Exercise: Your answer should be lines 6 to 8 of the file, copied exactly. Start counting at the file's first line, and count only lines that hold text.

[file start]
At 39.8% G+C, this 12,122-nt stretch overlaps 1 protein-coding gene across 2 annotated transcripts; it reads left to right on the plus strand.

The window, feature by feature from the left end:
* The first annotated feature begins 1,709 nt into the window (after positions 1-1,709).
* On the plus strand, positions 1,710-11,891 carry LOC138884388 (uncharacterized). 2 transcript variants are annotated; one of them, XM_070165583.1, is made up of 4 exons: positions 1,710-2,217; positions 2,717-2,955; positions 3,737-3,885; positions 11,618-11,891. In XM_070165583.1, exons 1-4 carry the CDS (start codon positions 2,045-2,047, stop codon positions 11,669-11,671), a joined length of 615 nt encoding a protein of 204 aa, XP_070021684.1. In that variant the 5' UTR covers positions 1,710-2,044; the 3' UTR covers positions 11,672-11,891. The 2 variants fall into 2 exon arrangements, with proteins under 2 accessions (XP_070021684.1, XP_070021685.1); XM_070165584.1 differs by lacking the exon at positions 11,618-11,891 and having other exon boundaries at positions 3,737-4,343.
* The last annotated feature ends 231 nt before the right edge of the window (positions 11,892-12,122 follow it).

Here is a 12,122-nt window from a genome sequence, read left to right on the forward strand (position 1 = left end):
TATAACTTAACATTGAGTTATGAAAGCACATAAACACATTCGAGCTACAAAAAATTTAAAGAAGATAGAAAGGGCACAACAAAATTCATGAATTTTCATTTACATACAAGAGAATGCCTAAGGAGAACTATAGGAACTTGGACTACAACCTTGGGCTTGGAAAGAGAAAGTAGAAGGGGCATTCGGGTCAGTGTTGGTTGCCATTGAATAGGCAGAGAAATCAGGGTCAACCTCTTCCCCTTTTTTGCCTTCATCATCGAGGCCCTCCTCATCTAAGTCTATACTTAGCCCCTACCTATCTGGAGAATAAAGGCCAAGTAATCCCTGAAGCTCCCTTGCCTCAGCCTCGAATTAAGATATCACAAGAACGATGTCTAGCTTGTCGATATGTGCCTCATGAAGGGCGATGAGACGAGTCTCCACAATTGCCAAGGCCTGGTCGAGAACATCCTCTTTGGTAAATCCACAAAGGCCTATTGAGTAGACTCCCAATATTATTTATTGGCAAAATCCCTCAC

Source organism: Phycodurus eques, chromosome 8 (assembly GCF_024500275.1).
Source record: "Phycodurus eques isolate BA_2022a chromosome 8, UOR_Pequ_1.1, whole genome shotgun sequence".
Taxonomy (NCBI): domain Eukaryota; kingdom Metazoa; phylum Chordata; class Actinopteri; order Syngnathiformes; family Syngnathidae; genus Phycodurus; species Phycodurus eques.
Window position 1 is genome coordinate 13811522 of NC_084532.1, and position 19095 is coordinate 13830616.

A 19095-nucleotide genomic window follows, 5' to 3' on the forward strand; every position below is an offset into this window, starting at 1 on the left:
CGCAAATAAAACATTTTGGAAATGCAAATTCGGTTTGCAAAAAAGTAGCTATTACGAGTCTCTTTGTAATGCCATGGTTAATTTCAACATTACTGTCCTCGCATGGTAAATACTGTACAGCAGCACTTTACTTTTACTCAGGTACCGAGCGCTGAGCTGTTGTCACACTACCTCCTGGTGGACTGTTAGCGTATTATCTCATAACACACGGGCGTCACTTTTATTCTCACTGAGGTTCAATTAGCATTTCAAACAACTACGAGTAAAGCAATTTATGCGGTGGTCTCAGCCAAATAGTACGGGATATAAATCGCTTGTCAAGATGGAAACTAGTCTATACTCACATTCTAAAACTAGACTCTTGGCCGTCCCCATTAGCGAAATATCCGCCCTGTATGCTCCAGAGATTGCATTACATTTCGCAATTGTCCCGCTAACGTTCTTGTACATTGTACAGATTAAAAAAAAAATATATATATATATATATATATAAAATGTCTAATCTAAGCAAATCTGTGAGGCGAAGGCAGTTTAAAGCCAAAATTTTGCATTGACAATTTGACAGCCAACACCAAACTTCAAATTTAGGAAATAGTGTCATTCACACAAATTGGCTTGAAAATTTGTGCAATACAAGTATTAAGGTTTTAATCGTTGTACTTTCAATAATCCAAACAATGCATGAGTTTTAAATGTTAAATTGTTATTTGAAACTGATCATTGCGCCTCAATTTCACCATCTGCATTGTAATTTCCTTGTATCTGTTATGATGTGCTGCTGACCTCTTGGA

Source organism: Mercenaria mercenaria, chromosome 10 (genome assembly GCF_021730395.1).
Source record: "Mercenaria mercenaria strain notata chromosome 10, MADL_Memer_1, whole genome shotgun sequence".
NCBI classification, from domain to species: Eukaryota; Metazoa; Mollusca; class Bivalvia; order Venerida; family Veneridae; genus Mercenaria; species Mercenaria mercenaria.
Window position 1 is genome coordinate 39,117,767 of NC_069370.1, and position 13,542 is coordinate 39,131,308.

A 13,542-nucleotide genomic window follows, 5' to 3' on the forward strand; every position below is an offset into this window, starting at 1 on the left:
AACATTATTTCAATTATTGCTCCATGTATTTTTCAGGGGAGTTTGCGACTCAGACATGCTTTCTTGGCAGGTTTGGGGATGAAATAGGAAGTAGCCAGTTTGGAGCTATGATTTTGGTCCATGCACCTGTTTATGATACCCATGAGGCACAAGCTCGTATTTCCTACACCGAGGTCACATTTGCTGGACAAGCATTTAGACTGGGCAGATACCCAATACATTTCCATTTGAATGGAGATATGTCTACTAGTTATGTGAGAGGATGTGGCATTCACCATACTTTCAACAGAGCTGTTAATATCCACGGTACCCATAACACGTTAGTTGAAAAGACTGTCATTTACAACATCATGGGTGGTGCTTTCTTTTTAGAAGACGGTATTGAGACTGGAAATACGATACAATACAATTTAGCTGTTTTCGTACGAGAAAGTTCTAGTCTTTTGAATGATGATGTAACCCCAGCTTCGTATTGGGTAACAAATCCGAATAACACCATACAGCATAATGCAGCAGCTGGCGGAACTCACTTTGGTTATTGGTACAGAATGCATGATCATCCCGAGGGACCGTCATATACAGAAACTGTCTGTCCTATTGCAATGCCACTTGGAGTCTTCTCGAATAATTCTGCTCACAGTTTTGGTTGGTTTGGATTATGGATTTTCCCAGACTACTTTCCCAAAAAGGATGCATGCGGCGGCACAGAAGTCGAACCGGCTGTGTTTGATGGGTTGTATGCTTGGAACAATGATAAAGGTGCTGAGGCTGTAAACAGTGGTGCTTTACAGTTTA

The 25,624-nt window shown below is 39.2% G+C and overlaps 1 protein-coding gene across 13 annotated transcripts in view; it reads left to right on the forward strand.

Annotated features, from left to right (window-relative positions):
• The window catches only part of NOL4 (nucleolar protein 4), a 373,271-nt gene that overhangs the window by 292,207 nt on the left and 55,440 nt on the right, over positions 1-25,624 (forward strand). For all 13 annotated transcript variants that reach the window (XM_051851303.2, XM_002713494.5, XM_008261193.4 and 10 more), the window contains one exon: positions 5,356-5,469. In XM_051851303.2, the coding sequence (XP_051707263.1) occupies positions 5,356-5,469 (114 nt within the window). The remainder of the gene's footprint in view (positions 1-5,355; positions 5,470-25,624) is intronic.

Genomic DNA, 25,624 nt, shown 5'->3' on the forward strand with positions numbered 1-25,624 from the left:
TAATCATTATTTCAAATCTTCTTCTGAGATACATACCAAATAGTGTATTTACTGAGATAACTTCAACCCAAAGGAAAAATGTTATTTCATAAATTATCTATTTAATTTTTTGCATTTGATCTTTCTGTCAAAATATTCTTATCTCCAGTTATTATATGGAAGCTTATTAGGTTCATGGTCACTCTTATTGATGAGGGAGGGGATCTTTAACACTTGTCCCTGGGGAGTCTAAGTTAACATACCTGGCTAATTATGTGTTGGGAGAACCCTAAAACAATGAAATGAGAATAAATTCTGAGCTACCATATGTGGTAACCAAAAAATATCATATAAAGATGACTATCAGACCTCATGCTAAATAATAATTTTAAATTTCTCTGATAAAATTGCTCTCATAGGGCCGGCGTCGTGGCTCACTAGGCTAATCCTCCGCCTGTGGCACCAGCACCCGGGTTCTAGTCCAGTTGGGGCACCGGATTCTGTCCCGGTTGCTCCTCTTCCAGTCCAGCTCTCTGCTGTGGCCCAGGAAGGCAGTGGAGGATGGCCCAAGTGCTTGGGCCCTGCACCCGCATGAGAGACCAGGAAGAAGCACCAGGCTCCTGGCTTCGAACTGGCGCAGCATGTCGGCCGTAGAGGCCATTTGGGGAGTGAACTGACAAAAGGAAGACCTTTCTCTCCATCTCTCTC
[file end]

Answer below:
Here is a 12,122-nt window from a genome sequence, read left to right on the forward strand (position 1 = left end):
TATAACTTAACATTGAGTTATGAAAGCACATAAACACATTCGAGCTACAAAAAATTTAAAGAAGATAGAAAGGGCACAACAAAATTCATGAATTTTCATTTACATACAAGAGAATGCCTAAGGAGAACTATAGGAACTTGGACTACAACCTTGGGCTTGGAAAGAGAAAGTAGAAGGGGCATTCGGGTCAGTGTTGGTTGCCATTGAATAGGCAGAGAAATCAGGGTCAACCTCTTCCCCTTTTTTGCCTTCATCATCGAGGCCCTCCTCATCTAAGTCTATACTTAGCCCCTACCTATCTGGAGAATAAAGGCCAAGTAATCCCTGAAGCTCCCTTGCCTCAGCCTCGAATTAAGATATCACAAGAACGATGTCTAGCTTGTCGATATGTGCCTCATGAAGGGCGATGAGACGAGTCTCCACAATTGCCAAGGCCTGGTCGAGAACATCCTCTTTGGTAAATCCACAAAGGCCTATTGAGTAGACTCCCAATATTATTTATTGGCAAAATCCCTCAC

Source organism: Phycodurus eques, chromosome 8 (assembly GCF_024500275.1).